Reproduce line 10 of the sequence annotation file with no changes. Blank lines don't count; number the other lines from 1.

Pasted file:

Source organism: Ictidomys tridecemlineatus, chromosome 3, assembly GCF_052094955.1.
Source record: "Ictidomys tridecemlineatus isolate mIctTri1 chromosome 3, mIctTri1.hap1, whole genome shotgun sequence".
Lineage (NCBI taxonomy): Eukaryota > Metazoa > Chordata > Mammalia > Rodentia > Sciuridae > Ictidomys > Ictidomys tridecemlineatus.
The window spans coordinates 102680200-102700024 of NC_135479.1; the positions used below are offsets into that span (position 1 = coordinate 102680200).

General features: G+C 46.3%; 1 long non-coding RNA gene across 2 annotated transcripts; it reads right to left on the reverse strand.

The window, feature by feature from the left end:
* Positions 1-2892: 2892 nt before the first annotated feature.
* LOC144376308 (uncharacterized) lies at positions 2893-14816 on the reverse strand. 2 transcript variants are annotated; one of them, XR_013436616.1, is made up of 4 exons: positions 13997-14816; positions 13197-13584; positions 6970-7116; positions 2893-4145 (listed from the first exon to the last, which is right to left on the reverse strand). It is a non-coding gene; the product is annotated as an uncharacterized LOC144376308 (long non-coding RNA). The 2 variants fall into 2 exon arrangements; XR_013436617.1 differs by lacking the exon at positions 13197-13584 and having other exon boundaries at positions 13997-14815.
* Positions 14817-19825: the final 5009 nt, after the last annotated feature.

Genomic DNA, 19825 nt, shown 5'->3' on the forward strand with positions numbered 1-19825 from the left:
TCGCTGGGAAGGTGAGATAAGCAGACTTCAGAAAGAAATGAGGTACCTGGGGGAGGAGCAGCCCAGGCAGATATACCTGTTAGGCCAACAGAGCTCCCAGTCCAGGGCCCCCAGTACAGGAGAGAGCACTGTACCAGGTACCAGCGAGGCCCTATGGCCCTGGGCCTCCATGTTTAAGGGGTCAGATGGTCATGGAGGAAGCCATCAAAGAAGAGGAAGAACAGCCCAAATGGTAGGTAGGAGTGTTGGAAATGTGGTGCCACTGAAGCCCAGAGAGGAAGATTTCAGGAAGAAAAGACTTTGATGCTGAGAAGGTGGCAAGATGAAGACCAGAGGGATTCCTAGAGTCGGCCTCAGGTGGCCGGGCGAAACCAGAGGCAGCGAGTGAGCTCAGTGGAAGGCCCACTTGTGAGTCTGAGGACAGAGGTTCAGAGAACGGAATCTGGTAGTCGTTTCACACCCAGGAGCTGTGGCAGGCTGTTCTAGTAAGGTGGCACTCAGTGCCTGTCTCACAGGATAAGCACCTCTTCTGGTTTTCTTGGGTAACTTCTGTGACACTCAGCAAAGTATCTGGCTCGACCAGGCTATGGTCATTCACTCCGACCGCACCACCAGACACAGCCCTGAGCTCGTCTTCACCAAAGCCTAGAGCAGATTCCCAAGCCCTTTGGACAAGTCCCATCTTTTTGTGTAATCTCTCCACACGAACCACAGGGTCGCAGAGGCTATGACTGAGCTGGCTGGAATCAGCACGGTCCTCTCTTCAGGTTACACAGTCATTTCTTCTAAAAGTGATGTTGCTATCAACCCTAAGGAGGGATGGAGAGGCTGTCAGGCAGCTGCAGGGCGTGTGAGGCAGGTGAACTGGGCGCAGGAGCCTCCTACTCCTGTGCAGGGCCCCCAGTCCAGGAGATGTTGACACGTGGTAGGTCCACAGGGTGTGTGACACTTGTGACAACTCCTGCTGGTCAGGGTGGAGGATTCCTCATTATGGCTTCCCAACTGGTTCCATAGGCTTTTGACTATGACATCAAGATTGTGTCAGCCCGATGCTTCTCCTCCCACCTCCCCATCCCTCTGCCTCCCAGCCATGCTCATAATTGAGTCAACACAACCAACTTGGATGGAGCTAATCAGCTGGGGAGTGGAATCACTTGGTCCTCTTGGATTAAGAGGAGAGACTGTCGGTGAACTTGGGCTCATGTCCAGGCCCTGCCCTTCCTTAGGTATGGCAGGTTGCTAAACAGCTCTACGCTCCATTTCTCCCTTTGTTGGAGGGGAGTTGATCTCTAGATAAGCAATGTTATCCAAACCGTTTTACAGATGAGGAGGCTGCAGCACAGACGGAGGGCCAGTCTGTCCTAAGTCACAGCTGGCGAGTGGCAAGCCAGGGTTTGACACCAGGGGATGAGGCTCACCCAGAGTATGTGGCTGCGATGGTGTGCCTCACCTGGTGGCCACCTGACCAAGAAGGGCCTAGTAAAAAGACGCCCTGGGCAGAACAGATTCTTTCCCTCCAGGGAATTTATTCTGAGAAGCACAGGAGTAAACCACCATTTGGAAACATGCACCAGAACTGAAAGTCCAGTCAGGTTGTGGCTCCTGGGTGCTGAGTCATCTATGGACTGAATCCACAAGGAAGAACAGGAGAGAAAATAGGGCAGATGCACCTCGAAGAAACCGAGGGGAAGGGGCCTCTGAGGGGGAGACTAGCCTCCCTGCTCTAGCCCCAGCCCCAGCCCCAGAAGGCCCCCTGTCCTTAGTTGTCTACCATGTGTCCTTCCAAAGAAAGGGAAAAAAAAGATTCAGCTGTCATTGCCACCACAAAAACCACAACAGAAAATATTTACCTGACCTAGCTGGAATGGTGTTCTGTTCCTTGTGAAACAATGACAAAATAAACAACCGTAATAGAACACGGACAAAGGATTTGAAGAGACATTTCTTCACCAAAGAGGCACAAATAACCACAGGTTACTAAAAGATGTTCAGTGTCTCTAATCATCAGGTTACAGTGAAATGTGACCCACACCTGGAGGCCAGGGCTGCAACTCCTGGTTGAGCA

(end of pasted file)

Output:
Genomic DNA, 19825 nt, shown 5'->3' on the forward strand with positions numbered 1-19825 from the left: